My Raspberry Pi has many little applications and it happend already 2 times that the microsd was not working anymore. Therefore I decided to automate a weekly backup for my NAS.
To get the job done. First you have to mount your NAS towards your Raspberry Pi.
- Make a mount towards the NAS
Create the folder /mnt/backup
- Edit the the fstab file
sudo nano /etc/fstab
- In my case it looks liket this
//192.168.100.2/folder/on-your-nas /mnt/backup cifs iocharset=utf8,uid=1001,gid=1001,x-systemd.automount,x-systemd.requires=network-online.target,vers=1.0,credentials=/home/user/.ds414-pi-backup.creds
- create a file for the credentials
nano ~/.ds414-pi-backup.credsYou might want to set chmod / chown permission to ensure nobody else can check your .creds file.
- It should look like this
- To make your changes in the fstab effect type
sudo mount -a
Test your shared drive. You might want to re-start to check if the mount works fully automatically.
Once the shared drive is working download the following great script. https://github.com/lzkelley/bkup_rpimage
The script is fully based upon input from : The Raspberry Pi Backup Thread.
- Put the file in the desired location. I have it in /mnt/backup
- Make the script executable
chmod +x /mnt/backup/bkup_rpimage.sh
- Test the script. I run it with the following command
sudo ./bkup_rpimage.sh start -L backup-$(date +%Y-%m-%d).log -czd /mnt/backup/$(uname -n)-$(date +%Y-%m-%d).img
- Create a file calling the bkup_rpimage.sh with the correct variables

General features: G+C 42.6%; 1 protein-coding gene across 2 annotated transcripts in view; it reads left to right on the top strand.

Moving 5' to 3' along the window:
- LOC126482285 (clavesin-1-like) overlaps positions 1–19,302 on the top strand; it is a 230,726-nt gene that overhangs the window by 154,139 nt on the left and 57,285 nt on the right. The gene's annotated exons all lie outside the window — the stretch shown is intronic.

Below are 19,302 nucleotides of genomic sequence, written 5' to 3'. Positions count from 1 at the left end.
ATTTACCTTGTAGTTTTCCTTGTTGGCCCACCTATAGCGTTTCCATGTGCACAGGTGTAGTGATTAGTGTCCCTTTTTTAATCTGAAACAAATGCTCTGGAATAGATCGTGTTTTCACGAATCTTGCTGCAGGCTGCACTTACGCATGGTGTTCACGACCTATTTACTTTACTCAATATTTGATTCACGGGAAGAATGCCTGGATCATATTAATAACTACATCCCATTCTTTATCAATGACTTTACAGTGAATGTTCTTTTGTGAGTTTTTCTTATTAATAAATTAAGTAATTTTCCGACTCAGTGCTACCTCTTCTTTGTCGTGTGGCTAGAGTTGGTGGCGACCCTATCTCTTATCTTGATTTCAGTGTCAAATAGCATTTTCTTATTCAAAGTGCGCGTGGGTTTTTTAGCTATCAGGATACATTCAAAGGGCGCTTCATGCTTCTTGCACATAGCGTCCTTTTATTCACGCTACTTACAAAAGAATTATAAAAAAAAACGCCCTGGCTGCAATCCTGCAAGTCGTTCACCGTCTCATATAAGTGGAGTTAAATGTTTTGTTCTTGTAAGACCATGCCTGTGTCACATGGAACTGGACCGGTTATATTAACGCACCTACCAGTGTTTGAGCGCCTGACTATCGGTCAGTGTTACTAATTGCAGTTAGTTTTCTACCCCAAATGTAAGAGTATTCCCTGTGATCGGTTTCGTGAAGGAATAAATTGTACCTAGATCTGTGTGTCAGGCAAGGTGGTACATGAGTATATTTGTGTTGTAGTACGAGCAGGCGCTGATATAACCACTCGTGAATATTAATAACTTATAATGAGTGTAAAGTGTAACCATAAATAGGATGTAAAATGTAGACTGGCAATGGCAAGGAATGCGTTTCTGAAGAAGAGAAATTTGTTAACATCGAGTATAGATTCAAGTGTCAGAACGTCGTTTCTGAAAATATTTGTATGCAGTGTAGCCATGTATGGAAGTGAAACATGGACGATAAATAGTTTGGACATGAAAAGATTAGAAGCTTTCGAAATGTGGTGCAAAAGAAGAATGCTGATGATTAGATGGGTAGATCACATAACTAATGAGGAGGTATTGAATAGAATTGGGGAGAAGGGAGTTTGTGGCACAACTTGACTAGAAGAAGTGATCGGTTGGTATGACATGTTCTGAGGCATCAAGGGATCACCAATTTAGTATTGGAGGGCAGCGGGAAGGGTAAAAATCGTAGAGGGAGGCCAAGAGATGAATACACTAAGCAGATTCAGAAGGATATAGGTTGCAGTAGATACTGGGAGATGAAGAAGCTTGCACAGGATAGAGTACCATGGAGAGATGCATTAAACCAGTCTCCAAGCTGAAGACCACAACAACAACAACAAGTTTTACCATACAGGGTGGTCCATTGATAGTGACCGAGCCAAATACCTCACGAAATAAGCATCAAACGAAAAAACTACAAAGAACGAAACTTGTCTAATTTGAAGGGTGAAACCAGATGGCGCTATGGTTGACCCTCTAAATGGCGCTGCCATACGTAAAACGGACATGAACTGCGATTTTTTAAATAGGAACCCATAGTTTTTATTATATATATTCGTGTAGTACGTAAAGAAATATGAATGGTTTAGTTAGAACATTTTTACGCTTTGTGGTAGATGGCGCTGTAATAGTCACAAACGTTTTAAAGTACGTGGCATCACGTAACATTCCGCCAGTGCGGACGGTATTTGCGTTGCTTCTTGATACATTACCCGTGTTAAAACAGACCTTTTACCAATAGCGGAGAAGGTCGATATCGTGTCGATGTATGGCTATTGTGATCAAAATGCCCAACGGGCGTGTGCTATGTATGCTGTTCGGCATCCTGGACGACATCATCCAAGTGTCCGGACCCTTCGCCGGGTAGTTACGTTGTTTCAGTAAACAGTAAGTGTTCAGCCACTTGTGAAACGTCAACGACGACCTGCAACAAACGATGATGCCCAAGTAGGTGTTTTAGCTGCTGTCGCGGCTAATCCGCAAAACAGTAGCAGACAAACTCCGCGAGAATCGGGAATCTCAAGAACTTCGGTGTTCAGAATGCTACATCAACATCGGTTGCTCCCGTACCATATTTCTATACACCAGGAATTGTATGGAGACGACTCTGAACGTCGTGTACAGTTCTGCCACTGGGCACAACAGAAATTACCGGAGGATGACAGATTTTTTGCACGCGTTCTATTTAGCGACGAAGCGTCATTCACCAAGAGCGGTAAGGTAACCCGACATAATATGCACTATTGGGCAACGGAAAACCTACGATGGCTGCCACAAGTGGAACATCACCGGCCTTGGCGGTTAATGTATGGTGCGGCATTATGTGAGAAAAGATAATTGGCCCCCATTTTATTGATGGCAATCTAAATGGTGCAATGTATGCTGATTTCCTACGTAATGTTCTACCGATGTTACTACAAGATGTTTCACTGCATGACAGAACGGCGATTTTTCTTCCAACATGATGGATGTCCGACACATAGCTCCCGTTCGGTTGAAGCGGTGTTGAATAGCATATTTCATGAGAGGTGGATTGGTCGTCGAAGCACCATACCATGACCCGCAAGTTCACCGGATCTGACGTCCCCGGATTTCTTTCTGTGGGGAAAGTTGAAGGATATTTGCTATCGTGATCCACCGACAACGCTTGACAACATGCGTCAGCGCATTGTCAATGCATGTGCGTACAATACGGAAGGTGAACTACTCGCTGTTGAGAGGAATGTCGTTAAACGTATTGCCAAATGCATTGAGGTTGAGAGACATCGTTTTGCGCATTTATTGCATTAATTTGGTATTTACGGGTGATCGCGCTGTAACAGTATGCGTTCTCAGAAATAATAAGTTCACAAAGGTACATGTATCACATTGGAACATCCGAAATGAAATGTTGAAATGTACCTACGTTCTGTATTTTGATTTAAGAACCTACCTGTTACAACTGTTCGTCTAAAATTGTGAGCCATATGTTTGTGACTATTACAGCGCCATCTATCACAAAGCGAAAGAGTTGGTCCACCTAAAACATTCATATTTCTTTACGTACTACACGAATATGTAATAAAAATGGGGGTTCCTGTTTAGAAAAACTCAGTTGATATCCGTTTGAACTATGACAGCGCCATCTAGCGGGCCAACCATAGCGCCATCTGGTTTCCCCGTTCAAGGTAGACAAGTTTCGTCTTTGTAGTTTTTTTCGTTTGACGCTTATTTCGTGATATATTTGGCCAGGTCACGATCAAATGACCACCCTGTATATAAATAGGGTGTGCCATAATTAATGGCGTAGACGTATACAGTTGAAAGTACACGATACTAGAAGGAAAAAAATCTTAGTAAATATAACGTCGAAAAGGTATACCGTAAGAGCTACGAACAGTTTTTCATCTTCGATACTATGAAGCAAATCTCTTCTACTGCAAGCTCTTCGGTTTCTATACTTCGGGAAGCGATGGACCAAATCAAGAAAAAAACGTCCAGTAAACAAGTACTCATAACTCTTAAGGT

nano /mnt/backup/backup_pi.shThe following content
#!/bin/bash SHELL=/bin/bash PATH=/usr/local/sbin:/usr/local/bin:/usr/sbin:/usr/bin:/sbin:/bin:/usr/local/games:/usr/games . /mnt/backup/bkup_rpimage.sh start -czdl /mnt/backup/$(uname -n)-$(date +%Y-%m-%d).img
chmod +x /mnt/backup/backup_pi.shThis will create a backup file, gzip it and removing the unzipped version once finished. Furthermore, it will ad a log file into the folder. The PATH part has to be adjusted to your needs.
Pay attention to change the PATH variable to your needs. You can find out more about your PATH by just typing
env, or you use
echo $PATH. Be aware that the cronjob is running with the user of the crontab. In this szenario I decided for root as the script needs multiple permissions only root has.
Therefore, the PATH has to be set correctly.
- Create a cronjob in order to automate the backup
sudo crontab -e
- Add the following line at the end of the crontab file
0 3 * * 1 /mnt/backup/backup_pi.shThis will create a cronjob running every week at 3 a.m
In order to test the script you can also change the cronjob to be executed each minute. Just type * * * * * instead of 0 3 * * * * within the crontab.
In order to see the currently running cronjobs:
ps fauxww | grep -A 1 '[C]RON'
# Then use
Sudo kill PID
To see the furhter logging details:
sudo tail /var/log/syslog
Restore of the Backup:
In order to restore the backup on a new sd card I just used the following program:
You just have to select “custom img” and select the previously unzipped gz file.